He has his own room upstairs at the Theological College, which is right across the street from the main campus of the university, and at the moment he is studying philosophy.
“I found a great joy and peace being here,” he said. He added that the seminary has “exceeded my expectations in just about every way.”
As of now, the program shapes up like this for Buttner: two years of philosophy, sometimes called pre-theology, because he has to play catch-up after studying physics at Colgate. Then he would take four years of theology at the graduate level.
Between the second and third years of theology, he would take a pastoral year, working as a seminarian at a parish in the Syracuse Diocese. At the end of the third year of theology, he would be ordained as a transitional deacon. After four years of theology, he would graduate and head back to Syracuse for ordination to the priesthood.
Buttner sees his progression from physics and engineering to pre-theology as logical, because science and faith both require the pursuit of truth. And both, he said, require creativity. He foresees the importance of creativity in how he might reach out to people in a parish, and how he might construct homilies or approach evangelization.
As much as he enjoys the seminary, Buttner looks back on the Fisherman’s Club with appreciation as well. “It was usually the highlight of my week,” he said.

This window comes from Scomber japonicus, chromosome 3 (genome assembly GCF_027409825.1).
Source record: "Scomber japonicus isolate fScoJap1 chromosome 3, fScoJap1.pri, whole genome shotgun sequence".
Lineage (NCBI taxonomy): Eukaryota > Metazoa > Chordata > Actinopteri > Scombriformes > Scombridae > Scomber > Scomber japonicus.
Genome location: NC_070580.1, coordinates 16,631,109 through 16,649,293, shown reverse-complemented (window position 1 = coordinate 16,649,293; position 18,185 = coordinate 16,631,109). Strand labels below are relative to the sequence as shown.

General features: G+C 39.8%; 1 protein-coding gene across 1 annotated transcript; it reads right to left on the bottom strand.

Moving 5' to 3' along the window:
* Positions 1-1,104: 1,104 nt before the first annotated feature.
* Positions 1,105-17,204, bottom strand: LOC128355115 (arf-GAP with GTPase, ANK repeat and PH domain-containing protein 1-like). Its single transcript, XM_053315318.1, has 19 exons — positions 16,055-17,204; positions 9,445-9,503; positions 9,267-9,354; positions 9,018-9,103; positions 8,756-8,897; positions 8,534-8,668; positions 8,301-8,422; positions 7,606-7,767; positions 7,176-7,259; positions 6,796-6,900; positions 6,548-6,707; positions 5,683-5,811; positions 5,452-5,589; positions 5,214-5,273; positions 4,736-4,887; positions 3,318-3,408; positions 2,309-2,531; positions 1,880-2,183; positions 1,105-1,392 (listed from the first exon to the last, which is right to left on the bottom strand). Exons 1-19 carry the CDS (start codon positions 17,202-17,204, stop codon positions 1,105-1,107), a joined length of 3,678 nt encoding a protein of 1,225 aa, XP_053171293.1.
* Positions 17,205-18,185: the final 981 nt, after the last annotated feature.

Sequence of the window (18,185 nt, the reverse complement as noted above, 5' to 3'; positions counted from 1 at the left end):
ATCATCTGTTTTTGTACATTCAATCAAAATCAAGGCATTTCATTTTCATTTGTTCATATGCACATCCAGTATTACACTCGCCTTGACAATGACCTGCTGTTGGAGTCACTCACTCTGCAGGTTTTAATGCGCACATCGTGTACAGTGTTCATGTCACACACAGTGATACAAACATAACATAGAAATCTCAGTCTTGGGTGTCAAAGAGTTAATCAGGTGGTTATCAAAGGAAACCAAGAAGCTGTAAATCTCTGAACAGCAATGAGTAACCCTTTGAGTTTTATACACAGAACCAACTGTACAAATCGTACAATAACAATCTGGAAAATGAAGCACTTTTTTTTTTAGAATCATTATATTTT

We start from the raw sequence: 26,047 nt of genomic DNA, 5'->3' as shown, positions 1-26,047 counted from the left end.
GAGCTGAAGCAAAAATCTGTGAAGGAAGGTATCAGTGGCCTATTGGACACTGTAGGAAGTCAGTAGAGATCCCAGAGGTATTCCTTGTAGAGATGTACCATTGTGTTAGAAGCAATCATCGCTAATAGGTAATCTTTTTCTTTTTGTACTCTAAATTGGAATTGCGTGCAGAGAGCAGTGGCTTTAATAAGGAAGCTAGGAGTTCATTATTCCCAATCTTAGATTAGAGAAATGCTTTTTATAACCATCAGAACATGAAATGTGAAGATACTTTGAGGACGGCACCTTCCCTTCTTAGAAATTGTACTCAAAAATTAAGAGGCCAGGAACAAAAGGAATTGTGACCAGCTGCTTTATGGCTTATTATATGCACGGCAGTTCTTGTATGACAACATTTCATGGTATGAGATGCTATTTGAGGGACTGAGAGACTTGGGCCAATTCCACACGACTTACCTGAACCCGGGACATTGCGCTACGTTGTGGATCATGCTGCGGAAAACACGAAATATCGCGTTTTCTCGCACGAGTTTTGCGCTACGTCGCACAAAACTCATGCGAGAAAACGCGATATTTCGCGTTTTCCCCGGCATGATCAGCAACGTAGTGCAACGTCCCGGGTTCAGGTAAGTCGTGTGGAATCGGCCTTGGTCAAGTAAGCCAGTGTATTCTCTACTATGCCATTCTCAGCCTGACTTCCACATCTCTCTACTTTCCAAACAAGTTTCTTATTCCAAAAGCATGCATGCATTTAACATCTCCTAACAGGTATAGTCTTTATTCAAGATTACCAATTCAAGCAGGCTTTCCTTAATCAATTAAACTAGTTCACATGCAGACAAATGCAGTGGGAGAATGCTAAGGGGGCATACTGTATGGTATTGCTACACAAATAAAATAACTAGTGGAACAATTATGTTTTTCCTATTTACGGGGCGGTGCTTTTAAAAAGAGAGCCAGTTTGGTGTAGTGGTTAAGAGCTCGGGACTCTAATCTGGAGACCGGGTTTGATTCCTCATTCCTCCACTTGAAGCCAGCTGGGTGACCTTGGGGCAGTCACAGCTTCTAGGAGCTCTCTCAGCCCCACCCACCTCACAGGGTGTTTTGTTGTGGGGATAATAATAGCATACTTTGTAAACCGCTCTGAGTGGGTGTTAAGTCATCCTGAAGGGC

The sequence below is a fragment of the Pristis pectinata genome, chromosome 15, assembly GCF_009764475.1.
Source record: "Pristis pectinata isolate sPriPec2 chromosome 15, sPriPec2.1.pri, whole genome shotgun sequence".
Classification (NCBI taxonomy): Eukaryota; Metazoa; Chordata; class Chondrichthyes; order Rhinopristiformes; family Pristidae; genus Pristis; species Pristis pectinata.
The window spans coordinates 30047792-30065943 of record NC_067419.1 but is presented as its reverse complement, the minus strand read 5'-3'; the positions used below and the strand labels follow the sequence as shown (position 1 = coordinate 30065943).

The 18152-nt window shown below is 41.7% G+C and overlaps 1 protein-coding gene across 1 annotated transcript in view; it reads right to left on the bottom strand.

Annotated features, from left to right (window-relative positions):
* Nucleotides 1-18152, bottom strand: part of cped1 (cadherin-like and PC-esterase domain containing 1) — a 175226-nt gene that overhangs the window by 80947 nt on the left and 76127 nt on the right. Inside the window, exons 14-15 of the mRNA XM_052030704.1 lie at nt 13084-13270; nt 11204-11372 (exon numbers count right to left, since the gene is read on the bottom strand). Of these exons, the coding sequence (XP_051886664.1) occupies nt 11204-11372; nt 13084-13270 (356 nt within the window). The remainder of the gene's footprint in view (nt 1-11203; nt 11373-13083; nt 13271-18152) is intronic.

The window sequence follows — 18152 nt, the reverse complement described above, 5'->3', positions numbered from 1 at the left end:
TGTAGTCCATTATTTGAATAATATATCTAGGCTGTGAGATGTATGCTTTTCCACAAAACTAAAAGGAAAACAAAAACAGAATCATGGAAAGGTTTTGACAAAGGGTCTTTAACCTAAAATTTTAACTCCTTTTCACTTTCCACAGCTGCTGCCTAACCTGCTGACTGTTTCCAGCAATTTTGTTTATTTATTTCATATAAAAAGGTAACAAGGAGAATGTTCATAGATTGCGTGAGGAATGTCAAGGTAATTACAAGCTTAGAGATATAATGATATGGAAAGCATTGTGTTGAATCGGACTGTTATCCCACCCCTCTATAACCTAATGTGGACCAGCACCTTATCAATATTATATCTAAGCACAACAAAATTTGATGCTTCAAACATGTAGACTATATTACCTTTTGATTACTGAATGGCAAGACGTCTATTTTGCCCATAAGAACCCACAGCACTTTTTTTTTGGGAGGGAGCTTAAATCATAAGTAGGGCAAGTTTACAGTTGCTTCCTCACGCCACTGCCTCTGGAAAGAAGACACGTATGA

Father Hage figures that Buttner and the Fisherman’s Club alumnus who studies at the monastery are on a path not only to holiness, but also happiness. God, he said, “chooses us because he loves us and wants us to be a part of his great mission.”
Father Hage is himself a young man, going on his third year as a priest. He graduated from Xavier University in 2008. While he was there, he co-founded a student group called Life after Sunday. Of his classmates in that group, he said, two are now ordained Catholic priests, and another man is a Jesuit Brother who will be ordained in three years.
“I wouldn’t trade it for anything,” Father Hage said of the priesthood. “It’s amazing. … If that’s all I had, I’d be a happy man.”
Asked about the celibate life, Father Hage said only a selfish life produces a sense of isolation.
“I’ve never felt a great sense of loneliness,” he said, “because my priestly ministry leads me into very precious relationships with people and I am never totally alone.”
“I’m never not with people,” he added. “I’m with people all day.” He cited pastoral visits, hospital visits every week, anointing, baptisms, work with couples leading to marriage, pastoral counseling, and spiritual direction.
“People realize you’re there for them,” he said.
Father O’Connor has been a priest since 2005.
“I am not sure age has as much to do with our ministry as does noticing the inner working of the Lord,” he said in an email. “By paying attention to what is going on inside our own hearts, we work to shed light on the ways the Holy Spirit is working in the lives of the guys who meet at Fisherman’s Club.
“Most young adults are exhausted with fast paced and complicated lives. Fisherman’s Club meetings slow things down enough to see the simple beauty of letting your relationship with God lead you to your mission in life.”